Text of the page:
She's Welsh, so her school system is different—they get to high school and skip middle school, iirc. She does take algebra, I know. And she's a very reasonable person. c:

    "Cheer up baby, it wasn't always quite so bad; for every bit of venom that came out, the antidote was had."
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    Default Re: The Bulbagarden Conversational Chat Thread Vol 4

    All I know about the European school system is that the French call middle school "college," so my analogy referred to our way of going about things :P

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    Default Re: The Bulbagarden Conversational Chat Thread Vol 4

    Quote Originally Posted by Faye Valentine View Post
    @TheMissingno.; Don't even try to compare history to esoteric math subjects a lot of people are, honestly, never going to use beyond high school. (I'm not talking algebra, I'm talking advanced trig and statistics. Yes, most of us who aren't in math and science don't use that very much.)
    I'll use parabolas, the thing that Fabby mentioned. Have you ever thrown an object? If so, then parabolas.
    That's nice.

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    Default Re: The Bulbagarden Conversational Chat Thread Vol 4

    Tell that to someone who wasn't one year old during the 9/11 scare.
    That has nothing to do with anything. People can be wise beyond their years. It doesn't always matter. I can honestly say I don't think i'm any wiser now, than when I was 13. Actually, I feel myself getting more immature with age :B
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    Default Re: The Bulbagarden Conversational Chat Thread Vol 4

    I didn't take just maths as a degree because I'm necessarily going to need to analyse limits or talk about rings of numbers or whatever I'm even learning, maths and science help extremely well with analytical skills, problem solving, and are very employable. In any type of job, some jobs look specifically for graduates out of maths-based degrees, and also, it's interesting. I don't care I'm never gonna have to work out a Fourier series in my adult life, I'm also never gonna have to write an essay on Italy in the 1900's either.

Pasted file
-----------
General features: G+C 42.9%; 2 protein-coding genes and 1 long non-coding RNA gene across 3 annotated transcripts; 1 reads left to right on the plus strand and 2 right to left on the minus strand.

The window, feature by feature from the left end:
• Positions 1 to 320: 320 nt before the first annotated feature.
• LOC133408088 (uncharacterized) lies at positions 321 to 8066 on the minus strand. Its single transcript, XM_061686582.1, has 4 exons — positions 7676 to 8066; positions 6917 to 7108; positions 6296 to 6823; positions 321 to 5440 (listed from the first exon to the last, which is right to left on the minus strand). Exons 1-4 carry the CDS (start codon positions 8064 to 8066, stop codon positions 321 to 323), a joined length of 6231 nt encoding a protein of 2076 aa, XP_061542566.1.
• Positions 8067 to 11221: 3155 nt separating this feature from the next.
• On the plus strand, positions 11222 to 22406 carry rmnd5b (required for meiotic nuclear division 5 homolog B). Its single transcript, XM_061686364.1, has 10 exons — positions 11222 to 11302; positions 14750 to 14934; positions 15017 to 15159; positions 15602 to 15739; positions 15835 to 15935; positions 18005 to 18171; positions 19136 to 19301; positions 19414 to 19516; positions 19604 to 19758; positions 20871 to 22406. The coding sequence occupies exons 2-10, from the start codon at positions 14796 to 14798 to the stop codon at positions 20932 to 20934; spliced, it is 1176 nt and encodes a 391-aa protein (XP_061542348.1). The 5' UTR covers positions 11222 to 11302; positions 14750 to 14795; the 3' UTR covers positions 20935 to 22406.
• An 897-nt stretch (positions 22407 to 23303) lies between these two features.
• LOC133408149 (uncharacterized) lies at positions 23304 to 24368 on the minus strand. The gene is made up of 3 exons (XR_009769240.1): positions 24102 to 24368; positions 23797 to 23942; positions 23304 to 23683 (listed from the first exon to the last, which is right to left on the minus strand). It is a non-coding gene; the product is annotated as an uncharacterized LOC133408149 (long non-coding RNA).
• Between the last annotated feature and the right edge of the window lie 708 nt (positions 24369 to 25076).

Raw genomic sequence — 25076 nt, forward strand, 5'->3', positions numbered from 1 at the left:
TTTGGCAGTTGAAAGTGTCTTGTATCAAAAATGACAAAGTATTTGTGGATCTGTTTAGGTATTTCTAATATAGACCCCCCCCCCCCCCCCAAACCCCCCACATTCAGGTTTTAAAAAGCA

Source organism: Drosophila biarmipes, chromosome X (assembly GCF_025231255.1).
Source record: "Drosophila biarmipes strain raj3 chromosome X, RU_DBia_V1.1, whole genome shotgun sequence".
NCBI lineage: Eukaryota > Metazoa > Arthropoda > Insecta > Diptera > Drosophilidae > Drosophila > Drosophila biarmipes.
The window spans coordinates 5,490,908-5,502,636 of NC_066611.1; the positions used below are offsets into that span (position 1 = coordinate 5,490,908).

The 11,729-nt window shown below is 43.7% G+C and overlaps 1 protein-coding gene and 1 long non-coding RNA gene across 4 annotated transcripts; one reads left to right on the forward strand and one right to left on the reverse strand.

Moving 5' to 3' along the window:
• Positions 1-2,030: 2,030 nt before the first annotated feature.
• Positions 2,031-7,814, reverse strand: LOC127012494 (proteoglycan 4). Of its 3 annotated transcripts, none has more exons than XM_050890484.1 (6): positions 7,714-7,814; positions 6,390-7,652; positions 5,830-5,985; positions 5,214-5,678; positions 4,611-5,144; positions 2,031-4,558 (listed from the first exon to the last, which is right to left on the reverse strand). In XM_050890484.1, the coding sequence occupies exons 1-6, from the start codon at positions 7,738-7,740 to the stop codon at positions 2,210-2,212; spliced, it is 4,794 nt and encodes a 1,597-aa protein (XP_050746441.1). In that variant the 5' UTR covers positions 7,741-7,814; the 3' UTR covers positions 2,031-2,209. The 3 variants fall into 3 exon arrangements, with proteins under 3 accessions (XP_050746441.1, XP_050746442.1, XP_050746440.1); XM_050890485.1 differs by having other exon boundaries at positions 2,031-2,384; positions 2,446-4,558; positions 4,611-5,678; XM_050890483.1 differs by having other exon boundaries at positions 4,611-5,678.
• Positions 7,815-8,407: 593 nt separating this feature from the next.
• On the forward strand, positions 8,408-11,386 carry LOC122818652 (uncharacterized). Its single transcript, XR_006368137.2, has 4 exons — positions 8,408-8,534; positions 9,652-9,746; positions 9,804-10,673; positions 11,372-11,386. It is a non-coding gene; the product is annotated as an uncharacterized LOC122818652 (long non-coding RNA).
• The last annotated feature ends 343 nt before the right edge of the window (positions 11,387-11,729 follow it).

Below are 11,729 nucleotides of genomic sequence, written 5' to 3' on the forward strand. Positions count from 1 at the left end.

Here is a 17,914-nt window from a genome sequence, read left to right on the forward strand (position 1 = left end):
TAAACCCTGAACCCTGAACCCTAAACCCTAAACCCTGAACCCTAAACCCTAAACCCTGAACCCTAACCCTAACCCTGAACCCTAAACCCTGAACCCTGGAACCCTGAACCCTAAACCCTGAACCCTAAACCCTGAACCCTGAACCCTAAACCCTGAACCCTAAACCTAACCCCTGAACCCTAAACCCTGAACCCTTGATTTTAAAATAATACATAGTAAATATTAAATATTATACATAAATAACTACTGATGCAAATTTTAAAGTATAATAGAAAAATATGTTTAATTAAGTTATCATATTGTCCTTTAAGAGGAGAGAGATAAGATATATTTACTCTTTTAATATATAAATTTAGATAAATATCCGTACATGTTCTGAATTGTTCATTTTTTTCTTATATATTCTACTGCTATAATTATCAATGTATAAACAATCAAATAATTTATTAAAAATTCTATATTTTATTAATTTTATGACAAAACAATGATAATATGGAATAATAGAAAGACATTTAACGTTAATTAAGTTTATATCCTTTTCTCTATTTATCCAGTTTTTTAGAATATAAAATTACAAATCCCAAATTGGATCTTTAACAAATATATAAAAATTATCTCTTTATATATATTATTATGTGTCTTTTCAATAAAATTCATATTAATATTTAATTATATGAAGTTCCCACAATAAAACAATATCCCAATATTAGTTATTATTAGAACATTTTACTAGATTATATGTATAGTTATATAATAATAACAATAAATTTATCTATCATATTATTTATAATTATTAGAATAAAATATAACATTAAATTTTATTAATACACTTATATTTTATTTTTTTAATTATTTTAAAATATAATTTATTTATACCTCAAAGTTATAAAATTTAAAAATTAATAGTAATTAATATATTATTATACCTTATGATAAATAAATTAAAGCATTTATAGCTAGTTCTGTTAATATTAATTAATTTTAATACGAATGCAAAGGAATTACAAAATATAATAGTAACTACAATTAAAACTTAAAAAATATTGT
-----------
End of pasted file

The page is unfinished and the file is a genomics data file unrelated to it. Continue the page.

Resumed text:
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    Default Re: The Bulbagarden Conversational Chat Thread Vol 4

    Quote Originally Posted by CrackFox View Post
    Tell that to someone who wasn't one year old during the 9/11 scare.
    That has nothing to do with anything. People can be wise beyond their years. It doesn't always matter. I can honestly say I don't think i'm any wiser now, than when I was 13. Actually, I feel myself getting more immature with age :B
    13 is an age where boys are still a good 5-6 years from finishing puberty and girls are still years from maturing, so from a biological standpoint they are not as mature as they could be as adults. I was a rebel at that age and admittedly self conscious over dumb issues, so I recounted from experience :$

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    Default Re: The Bulbagarden Conversational Chat Thread Vol 4

    Quote Originally Posted by reorio View Post
    13 is an age where boys are still a good 5-6 years from finishing puberty and girls are still years from maturing, so from a biological standpoint they are not as mature as they could be as adults. I was a rebel at that age and admittedly self conscious over dumb issues, so I recounted from experience :$
    Biological maturity ≠ mental maturity. Many people are much, much smarter than their age would tell you.

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    Default Re: The Bulbagarden Conversational Chat Thread Vol 4

    It differs from person to person, doesn't mean they do not gain life experience from more than half a decade of turbulence. A coddled Norse princess who never stepped out of her room for 17 years would be as immature as a child, but she would have more discretion than she did as a prepubescent. same goes for everyone else who was not caught in a motorbike accident.